Wednesday, January 04, 2012

::The boat::

"Stay out of the boat!" Joyce Meyers

When I was a little girl, one of my favourite sounds was the indistinct roar of the stadium crowd, filtering through the speakers of the downstairs television up to my bedroom, during football season. The reason I loved the sound was because I was not a good sleeper, and at night I often felt terribly alone. By nature, I have always thrived in community. Never apart from it. And there is something very apart about sleep. Worse-still, the exclusion from it. To my young ears, the sound of football meant one thing: Dad was awake. I wasn't alone in my awakeness.

But there were nights when it wasn't enough. My aloneness consumed me, even with my sister asleep in the same bed. I would pull back the covers and walk carefully down the steps to snuggle next to Dad on the couch. And somehow Dad knew that he couldn't be the cure. So, bless him, he reached for his Bible:
35 That day when evening came, he said to his disciples, “Let us go over to the other side.” 36 Leaving the crowd behind, they took him along, just as he was, in the boat. There were also other boats with him. 37 A furious squall came up, and the waves broke over the boat, so that it was nearly swamped. 38 Jesus was in the stern, sleeping on a cushion. The disciples woke him and said to him, “Teacher, don’t you care if we drown?" 39 He got up, rebuked the wind and said to the waves, “Quiet! Be still!” Then the wind died down and it was completely calm.

It was enough for me then. Do not be afraid. Jesus calms storms. He is with me always. Even in awakeness. To a seven year-old, it was enough.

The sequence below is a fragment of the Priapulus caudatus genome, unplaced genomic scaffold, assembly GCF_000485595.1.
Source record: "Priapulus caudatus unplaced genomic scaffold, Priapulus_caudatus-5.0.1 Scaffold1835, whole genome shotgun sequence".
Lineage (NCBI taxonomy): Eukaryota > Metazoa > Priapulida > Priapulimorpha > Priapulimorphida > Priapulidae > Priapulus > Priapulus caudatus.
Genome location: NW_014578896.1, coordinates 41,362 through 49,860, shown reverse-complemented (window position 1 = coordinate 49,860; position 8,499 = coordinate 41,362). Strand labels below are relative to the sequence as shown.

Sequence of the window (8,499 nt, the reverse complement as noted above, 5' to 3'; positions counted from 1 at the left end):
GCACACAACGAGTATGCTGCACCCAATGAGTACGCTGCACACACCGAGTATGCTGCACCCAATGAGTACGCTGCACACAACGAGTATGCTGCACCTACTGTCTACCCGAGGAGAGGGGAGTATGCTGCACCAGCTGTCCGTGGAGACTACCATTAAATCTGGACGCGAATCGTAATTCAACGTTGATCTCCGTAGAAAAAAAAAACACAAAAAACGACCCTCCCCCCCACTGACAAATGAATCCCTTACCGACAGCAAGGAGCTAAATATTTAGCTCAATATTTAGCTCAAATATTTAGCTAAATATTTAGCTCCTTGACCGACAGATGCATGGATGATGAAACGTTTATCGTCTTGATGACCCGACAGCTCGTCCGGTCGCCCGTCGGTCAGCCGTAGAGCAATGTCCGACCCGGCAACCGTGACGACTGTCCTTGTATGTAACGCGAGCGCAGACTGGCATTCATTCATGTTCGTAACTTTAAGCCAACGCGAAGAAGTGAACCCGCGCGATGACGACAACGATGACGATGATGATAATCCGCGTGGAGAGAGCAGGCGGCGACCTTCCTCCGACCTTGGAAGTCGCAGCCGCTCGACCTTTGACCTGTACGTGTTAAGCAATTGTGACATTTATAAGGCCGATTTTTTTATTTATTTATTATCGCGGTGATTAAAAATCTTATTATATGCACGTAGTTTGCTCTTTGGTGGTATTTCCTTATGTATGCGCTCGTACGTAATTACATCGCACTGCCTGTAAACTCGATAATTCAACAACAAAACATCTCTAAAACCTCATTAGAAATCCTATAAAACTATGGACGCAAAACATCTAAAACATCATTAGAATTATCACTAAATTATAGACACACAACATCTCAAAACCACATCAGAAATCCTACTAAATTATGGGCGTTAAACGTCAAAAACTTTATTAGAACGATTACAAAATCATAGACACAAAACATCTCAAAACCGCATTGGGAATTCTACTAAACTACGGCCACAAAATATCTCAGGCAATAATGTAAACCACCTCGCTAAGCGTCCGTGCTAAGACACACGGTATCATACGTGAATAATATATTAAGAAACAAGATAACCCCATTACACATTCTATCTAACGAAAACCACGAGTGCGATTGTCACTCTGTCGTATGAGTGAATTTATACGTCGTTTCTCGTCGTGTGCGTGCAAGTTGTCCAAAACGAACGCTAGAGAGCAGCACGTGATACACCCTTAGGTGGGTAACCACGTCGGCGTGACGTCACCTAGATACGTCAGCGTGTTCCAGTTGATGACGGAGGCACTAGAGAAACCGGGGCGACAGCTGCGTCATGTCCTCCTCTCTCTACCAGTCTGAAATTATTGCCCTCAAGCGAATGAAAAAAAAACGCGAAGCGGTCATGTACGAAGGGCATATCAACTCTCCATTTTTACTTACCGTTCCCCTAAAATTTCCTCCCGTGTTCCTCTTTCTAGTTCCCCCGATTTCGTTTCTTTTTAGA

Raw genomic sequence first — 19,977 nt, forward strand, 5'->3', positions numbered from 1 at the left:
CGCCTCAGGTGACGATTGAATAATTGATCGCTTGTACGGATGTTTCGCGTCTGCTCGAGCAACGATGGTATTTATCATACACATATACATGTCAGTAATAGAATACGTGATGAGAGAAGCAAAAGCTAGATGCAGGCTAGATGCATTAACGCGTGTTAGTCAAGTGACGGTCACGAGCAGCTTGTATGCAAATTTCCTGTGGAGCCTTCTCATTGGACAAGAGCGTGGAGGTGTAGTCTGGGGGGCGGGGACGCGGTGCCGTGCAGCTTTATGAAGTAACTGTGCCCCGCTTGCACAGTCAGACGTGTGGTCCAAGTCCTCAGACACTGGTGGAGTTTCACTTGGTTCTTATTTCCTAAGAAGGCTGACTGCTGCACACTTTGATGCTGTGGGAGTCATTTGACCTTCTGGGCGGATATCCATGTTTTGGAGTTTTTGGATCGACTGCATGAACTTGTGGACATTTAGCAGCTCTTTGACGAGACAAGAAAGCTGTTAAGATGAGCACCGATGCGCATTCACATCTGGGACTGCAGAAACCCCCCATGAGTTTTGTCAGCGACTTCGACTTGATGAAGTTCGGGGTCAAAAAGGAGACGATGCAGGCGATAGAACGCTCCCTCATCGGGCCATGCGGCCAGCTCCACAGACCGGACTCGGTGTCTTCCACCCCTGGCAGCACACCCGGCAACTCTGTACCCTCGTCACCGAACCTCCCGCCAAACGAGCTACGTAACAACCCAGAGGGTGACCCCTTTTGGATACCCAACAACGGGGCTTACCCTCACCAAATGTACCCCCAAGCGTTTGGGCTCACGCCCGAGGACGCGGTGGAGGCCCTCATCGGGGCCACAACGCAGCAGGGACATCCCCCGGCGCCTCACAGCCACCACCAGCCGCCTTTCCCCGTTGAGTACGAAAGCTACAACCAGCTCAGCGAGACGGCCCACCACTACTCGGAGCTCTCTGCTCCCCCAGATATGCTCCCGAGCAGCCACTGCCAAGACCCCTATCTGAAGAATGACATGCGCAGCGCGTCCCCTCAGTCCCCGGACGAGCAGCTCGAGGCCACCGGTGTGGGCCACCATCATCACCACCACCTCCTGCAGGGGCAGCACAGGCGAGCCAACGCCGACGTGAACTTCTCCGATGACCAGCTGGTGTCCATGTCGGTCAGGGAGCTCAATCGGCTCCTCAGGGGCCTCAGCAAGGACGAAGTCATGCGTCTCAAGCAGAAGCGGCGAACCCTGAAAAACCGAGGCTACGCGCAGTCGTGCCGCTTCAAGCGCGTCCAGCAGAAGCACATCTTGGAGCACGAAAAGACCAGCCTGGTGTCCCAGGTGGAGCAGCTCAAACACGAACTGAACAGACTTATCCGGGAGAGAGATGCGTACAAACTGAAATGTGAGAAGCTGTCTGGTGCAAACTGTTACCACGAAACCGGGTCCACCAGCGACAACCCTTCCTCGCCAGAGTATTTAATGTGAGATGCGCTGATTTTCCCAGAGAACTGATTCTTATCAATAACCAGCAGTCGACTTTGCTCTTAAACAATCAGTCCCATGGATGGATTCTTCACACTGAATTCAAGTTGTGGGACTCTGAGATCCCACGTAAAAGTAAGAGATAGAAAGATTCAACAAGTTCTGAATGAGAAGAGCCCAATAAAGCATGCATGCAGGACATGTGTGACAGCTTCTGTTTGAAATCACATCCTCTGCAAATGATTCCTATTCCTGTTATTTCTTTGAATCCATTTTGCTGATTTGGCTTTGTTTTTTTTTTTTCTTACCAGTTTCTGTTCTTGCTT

Now I am a woman. And as I have grown, God has asked things of me. You know what I mean. He puts a thing in our minds. And then He sends messages to re-enforce His desire. Be willing, He asks. And we either are. Or we pretend we can't hear Him. We pretend He never asked. And then, because our spirit knows the truth-- that we are in rebellion-- our peace is stolen.

I have been reading about boats again. This time, it's Peter who has a choice to make.
28 “Lord, if it’s you,” Peter replied, “tell me to come to you on the water.”
29 “Come,” he said. Then Peter got down out of the boat, walked on the water and came toward Jesus. 30 But when he saw the wind, he was afraid and, beginning to sink, cried out, “Lord, save me!”31 Immediately Jesus reached out his hand and caught him. “You of little faith,” he said, “why did you doubt?” 32 And when they climbed into the boat, the wind died down. 33
Calm. Again the calm.

But this time, I do not see the calm as the desirable end. Because it was out in the storm that Peter got to touch Jesus. The act of moving out of safety and into the uncomfortable mess is what brought him within reach of Jesus' hand. Back in the boat there was calm, yes. But the better thing was back out in the storm: God's hand.

I have been in the boat for awhile. It is calm. Comfortable. Relatively pain-free. And even though my hands are always busy, they are restless. God has been asking again. Be willing. Get out of the boat, take my hand and say, "Yes."

{Photo: Matt Myers}